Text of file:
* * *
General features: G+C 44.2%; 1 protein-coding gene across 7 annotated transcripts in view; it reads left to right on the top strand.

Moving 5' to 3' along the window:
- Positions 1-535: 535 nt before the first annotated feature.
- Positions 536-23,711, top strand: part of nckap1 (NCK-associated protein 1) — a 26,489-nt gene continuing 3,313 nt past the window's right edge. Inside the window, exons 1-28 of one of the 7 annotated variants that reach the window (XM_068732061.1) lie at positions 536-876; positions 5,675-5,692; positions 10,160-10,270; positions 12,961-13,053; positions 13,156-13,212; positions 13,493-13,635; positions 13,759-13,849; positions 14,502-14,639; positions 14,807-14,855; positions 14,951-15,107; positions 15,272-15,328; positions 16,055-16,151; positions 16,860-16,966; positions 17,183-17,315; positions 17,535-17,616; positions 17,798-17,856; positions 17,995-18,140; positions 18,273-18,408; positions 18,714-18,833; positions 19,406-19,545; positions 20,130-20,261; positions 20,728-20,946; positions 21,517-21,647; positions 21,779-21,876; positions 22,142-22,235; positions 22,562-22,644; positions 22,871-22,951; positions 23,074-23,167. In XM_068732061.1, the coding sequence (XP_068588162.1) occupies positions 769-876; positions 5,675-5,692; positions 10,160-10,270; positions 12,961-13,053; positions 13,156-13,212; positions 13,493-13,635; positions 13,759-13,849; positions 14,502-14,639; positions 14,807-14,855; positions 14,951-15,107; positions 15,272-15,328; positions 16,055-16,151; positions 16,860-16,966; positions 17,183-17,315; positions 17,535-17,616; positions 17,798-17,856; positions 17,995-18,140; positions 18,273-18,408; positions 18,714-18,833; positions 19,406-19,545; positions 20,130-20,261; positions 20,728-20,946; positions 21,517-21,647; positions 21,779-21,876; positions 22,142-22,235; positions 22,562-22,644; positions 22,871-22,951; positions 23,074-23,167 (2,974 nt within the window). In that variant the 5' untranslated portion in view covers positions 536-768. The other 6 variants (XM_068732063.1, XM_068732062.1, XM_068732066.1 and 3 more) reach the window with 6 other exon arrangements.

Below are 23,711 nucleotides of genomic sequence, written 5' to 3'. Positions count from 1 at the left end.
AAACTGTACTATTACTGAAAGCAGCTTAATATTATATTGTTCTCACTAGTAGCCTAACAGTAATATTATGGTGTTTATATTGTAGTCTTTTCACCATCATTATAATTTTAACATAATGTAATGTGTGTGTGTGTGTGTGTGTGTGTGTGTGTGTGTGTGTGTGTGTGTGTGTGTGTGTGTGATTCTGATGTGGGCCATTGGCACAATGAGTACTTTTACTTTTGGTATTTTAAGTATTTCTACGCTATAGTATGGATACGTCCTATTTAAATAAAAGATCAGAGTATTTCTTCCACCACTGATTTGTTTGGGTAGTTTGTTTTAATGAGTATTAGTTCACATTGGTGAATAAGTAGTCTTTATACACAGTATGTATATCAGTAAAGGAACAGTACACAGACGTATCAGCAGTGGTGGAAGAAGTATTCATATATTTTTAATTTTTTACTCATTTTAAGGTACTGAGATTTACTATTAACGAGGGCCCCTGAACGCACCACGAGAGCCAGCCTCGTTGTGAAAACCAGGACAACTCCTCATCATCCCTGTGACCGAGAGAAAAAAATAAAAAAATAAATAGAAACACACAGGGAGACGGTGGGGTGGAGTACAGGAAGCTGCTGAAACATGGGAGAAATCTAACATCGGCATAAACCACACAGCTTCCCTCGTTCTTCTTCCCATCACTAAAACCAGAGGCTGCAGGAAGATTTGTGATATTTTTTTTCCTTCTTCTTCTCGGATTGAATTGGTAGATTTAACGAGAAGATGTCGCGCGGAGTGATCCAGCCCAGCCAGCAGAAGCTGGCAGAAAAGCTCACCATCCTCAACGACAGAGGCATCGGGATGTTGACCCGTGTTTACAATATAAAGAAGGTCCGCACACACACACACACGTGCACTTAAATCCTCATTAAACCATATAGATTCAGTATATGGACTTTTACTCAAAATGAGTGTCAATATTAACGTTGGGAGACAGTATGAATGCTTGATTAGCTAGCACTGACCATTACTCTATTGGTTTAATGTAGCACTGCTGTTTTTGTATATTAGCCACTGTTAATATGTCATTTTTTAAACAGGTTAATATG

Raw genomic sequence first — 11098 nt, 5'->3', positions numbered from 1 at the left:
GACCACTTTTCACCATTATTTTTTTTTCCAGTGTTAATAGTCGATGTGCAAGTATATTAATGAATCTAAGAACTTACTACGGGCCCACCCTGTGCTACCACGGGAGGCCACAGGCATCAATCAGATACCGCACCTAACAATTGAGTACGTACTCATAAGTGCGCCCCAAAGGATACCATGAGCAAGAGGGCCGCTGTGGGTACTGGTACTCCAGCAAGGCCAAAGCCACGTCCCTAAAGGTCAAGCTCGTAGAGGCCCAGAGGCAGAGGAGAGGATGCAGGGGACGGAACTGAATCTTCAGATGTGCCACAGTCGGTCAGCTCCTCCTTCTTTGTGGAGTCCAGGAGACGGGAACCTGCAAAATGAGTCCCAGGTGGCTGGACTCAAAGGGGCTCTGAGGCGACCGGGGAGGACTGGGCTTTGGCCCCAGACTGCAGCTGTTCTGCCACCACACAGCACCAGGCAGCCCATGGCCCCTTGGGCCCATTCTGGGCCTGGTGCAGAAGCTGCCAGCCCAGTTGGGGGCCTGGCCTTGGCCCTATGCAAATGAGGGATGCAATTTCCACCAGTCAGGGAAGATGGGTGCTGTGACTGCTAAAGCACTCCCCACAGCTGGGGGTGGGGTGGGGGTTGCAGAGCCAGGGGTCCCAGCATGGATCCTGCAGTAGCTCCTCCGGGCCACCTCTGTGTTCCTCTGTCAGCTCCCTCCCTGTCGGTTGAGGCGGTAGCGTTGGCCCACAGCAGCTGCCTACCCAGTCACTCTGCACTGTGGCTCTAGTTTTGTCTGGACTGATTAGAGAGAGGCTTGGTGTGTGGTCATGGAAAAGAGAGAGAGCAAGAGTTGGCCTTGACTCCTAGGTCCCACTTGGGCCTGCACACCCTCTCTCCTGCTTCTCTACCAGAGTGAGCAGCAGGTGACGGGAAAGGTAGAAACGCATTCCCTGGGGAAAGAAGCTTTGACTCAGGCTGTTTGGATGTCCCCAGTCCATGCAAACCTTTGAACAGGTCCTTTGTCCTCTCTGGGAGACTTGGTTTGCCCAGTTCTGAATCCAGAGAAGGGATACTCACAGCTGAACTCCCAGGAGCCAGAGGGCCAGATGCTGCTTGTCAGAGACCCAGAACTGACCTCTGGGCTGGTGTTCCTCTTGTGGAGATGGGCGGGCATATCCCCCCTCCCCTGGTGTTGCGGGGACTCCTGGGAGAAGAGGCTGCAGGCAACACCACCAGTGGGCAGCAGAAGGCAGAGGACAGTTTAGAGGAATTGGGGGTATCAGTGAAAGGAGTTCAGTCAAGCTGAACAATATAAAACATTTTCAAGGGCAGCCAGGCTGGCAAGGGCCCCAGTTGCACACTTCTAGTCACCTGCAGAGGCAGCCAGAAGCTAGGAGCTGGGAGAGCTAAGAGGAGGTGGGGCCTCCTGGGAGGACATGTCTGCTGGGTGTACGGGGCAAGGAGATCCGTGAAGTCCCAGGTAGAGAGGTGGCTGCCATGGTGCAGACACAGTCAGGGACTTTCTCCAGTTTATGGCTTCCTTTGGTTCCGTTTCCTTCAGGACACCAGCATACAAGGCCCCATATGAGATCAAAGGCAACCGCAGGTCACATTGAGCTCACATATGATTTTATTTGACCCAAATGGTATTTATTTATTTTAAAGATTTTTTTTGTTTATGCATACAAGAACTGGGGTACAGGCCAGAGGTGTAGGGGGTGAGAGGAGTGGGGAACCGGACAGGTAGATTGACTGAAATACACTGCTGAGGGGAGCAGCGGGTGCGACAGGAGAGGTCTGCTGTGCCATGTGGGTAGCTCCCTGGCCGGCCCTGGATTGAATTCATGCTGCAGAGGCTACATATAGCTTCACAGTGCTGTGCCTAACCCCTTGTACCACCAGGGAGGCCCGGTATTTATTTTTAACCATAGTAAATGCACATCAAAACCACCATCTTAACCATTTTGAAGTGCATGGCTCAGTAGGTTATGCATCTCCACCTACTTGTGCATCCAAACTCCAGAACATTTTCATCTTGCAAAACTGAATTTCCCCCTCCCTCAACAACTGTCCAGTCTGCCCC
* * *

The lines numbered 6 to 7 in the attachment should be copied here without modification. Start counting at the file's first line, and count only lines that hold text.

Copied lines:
AAACTGTACTATTACTGAAAGCAGCTTAATATTATATTGTTCTCACTAGTAGCCTAACAGTAATATTATGGTGTTTATATTGTAGTCTTTTCACCATCATTATAATTTTAACATAATGTAATGTGTGTGTGTGTGTGTGTGTGTGTGTGTGTGTGTGTGTGTGTGTGTGTGTGTGTGTGTGATTCTGATGTGGGCCATTGGCACAATGAGTACTTTTACTTTTGGTATTTTAAGTATTTCTACGCTATAGTATGGATACGTCCTATTTAAATAAAAGATCAGAGTATTTCTTCCACCACTGATTTGTTTGGGTAGTTTGTTTTAATGAGTATTAGTTCACATTGGTGAATAAGTAGTCTTTATACACAGTATGTATATCAGTAAAGGAACAGTACACAGACGTATCAGCAGTGGTGGAAGAAGTATTCATATATTTTTAATTTTTTACTCATTTTAAGGTACTGAGATTTACTATTAACGAGGGCCCCTGAACGCACCACGAGAGCCAGCCTCGTTGTGAAAACCAGGACAACTCCTCATCATCCCTGTGACCGAGAGAAAAAAATAAAAAAATAAATAGAAACACACAGGGAGACGGTGGGGTGGAGTACAGGAAGCTGCTGAAACATGGGAGAAATCTAACATCGGCATAAACCACACAGCTTCCCTCGTTCTTCTTCCCATCACTAAAACCAGAGGCTGCAGGAAGATTTGTGATATTTTTTTTCCTTCTTCTTCTCGGATTGAATTGGTAGATTTAACGAGAAGATGTCGCGCGGAGTGATCCAGCCCAGCCAGCAGAAGCTGGCAGAAAAGCTCACCATCCTCAACGACAGAGGCATCGGGATGTTGACCCGTGTTTACAATATAAAGAAGGTCCGCACACACACACACACGTGCACTTAAATCCTCATTAAACCATATAGATTCAGTATATGGACTTTTACTCAAAATGAGTGTCAATATTAACGTTGGGAGACAGTATGAATGCTTGATTAGCTAGCACTGACCATTACTCTATTGGTTTAATGTAGCACTGCTGTTTTTGTATATTAGCCACTGTTAATATGTCATTTTTTAAACAGGTTAATATG

Raw genomic sequence first — 11098 nt, 5'->3', positions numbered from 1 at the left: